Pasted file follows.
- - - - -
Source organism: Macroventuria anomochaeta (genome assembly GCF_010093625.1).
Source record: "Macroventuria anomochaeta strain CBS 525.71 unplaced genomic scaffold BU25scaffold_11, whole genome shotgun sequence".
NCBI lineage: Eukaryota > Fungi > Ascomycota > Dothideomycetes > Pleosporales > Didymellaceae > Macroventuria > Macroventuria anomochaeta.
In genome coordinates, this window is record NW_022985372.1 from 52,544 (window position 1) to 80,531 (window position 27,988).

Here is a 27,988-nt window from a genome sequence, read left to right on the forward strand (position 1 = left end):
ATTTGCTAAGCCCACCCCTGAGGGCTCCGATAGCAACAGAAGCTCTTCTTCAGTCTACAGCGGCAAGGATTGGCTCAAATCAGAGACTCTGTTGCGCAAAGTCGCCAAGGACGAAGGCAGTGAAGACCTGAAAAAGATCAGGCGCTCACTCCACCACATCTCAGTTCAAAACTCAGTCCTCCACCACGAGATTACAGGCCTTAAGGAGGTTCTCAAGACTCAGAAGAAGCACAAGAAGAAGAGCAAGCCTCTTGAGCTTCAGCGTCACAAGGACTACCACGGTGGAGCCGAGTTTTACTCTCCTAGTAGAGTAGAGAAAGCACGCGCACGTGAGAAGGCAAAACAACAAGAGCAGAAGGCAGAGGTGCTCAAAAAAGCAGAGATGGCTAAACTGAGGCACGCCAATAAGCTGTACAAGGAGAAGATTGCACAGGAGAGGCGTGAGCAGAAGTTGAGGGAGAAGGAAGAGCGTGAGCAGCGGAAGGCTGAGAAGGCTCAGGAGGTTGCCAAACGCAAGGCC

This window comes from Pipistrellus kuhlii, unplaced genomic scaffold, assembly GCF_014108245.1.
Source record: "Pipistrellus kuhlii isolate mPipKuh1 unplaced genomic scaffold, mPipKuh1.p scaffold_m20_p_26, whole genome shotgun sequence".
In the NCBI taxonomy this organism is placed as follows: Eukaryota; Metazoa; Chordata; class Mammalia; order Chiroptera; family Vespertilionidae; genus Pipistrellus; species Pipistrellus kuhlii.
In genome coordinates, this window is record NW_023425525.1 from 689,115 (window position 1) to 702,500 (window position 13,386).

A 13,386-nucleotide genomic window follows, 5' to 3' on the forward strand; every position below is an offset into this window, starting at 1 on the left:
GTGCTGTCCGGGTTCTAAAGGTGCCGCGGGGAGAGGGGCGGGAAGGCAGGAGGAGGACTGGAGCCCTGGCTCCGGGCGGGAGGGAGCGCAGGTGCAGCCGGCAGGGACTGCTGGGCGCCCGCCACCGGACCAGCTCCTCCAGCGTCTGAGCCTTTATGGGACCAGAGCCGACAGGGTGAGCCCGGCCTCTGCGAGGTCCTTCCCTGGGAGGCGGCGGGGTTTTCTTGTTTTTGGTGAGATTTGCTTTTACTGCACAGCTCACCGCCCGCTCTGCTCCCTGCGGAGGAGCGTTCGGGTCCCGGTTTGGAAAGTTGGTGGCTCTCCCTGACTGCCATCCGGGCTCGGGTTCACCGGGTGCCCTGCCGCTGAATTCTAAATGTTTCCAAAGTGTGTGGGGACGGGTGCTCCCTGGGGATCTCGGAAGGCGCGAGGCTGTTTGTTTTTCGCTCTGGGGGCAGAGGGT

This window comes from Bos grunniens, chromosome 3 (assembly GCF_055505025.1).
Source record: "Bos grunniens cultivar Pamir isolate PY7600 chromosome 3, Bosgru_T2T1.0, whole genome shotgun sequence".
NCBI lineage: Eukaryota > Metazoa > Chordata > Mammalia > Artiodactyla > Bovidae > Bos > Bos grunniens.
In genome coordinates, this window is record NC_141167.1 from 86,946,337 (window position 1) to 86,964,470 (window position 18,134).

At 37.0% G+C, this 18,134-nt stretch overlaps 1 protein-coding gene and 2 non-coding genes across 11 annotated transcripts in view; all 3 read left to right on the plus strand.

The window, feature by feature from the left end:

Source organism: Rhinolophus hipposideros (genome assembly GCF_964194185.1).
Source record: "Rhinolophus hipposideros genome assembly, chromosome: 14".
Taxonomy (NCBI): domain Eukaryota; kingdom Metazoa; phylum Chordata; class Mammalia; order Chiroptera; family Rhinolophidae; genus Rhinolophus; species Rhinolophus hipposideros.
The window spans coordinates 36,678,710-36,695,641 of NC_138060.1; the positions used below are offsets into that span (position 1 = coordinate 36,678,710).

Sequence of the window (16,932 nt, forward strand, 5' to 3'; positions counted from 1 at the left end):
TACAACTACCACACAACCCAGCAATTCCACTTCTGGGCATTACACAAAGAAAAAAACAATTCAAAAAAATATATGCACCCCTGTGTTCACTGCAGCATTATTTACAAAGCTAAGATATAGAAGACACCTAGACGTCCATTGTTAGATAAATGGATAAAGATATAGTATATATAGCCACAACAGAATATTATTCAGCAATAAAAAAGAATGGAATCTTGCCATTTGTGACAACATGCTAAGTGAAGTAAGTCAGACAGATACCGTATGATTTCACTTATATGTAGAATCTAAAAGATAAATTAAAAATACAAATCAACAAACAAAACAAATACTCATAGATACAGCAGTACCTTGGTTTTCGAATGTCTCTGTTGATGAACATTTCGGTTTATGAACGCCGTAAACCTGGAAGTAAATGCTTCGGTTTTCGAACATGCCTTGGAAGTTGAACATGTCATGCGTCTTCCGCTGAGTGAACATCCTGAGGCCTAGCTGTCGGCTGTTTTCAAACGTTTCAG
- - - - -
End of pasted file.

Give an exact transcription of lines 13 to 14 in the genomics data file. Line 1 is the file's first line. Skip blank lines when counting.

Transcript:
This window comes from Bos grunniens, chromosome 3 (assembly GCF_055505025.1).
Source record: "Bos grunniens cultivar Pamir isolate PY7600 chromosome 3, Bosgru_T2T1.0, whole genome shotgun sequence".